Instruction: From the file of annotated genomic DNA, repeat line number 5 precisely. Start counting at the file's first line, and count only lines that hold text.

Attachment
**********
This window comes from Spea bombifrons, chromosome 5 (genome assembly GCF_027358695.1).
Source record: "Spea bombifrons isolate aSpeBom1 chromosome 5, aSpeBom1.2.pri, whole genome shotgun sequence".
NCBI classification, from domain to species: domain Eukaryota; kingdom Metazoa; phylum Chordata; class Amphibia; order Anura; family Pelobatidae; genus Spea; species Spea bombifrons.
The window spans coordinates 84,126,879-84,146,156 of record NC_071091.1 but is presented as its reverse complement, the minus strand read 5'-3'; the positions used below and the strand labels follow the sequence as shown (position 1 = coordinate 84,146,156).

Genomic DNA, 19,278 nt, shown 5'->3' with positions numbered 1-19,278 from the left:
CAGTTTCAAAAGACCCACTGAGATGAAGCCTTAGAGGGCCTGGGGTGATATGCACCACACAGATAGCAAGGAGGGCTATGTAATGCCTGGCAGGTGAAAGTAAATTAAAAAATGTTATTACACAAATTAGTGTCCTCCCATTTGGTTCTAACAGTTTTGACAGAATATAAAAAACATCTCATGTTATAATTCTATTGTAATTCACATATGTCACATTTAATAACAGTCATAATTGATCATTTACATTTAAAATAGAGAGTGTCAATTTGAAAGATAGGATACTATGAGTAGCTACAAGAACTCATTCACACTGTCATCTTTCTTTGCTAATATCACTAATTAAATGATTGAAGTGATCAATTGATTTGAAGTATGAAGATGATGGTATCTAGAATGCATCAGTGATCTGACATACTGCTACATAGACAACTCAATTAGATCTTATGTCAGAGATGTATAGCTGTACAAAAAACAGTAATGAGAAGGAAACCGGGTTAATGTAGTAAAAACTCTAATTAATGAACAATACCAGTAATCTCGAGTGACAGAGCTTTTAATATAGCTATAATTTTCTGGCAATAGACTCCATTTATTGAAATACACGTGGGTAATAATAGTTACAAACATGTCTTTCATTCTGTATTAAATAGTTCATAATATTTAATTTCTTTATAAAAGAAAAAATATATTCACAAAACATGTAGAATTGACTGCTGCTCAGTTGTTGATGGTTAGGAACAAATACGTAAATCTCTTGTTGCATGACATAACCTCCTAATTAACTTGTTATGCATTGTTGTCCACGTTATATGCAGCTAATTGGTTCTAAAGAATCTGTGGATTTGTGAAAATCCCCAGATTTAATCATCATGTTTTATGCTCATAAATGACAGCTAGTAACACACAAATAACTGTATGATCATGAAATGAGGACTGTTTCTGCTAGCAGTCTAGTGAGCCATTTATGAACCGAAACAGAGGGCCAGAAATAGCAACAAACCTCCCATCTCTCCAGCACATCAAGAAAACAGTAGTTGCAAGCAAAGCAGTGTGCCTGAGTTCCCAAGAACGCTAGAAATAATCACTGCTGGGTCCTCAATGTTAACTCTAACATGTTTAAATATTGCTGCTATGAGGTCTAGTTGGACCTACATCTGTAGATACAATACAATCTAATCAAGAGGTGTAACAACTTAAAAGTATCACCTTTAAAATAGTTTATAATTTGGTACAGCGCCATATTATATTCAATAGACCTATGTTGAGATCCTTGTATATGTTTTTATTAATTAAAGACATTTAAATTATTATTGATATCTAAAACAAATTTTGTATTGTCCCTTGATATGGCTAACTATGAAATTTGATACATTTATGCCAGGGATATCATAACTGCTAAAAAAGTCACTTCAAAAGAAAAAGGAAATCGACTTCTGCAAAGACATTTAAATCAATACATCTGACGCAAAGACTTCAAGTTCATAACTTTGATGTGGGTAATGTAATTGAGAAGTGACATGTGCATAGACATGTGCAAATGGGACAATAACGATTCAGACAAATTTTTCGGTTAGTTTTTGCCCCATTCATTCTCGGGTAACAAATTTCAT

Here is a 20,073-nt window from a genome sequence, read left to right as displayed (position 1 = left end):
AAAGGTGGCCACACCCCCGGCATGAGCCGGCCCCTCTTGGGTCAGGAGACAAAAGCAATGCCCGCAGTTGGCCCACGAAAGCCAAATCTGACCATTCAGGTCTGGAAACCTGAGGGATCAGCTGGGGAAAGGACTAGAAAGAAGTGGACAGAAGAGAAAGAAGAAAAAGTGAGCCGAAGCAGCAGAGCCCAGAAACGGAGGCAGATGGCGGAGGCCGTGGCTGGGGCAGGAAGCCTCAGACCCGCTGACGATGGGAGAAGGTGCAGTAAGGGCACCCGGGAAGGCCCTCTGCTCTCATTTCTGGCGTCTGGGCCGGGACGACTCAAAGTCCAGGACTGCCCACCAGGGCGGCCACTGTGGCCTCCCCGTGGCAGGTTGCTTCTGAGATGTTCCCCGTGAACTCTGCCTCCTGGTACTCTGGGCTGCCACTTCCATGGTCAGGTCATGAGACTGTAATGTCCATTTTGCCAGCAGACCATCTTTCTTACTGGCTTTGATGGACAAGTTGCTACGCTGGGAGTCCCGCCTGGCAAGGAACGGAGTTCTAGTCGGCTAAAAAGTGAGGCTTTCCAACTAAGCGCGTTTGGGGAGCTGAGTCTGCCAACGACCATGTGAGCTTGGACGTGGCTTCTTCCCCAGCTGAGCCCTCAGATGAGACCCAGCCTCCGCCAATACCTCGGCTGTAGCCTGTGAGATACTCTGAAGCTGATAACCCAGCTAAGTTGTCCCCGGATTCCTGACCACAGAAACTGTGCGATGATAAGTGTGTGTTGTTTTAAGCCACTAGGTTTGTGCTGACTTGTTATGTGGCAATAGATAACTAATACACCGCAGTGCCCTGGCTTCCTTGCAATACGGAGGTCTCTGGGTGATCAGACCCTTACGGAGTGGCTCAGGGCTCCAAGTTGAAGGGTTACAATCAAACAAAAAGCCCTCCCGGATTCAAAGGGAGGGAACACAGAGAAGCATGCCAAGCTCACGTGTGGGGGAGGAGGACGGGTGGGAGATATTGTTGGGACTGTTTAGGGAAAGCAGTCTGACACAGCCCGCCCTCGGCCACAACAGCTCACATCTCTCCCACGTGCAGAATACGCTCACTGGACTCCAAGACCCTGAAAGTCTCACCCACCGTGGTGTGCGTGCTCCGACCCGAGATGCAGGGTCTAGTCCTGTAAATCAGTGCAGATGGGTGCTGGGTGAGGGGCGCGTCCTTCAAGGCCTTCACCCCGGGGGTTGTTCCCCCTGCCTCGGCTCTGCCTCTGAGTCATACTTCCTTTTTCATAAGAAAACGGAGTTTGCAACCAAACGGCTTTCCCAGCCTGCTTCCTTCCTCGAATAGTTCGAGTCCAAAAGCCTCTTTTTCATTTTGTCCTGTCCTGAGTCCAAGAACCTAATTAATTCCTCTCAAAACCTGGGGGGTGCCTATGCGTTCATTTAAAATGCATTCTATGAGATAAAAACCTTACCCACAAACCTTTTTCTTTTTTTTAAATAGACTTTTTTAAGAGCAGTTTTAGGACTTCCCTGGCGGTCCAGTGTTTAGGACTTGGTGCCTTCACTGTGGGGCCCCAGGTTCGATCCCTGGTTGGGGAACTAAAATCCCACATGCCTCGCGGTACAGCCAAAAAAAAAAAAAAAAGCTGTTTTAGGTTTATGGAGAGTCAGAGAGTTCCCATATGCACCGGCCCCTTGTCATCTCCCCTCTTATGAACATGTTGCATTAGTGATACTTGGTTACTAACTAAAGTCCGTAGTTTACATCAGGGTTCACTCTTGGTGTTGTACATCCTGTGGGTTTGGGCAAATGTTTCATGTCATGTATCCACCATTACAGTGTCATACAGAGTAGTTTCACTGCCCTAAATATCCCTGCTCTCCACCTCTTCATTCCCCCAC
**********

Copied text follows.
Genomic DNA, 19,278 nt, shown 5'->3' with positions numbered 1-19,278 from the left: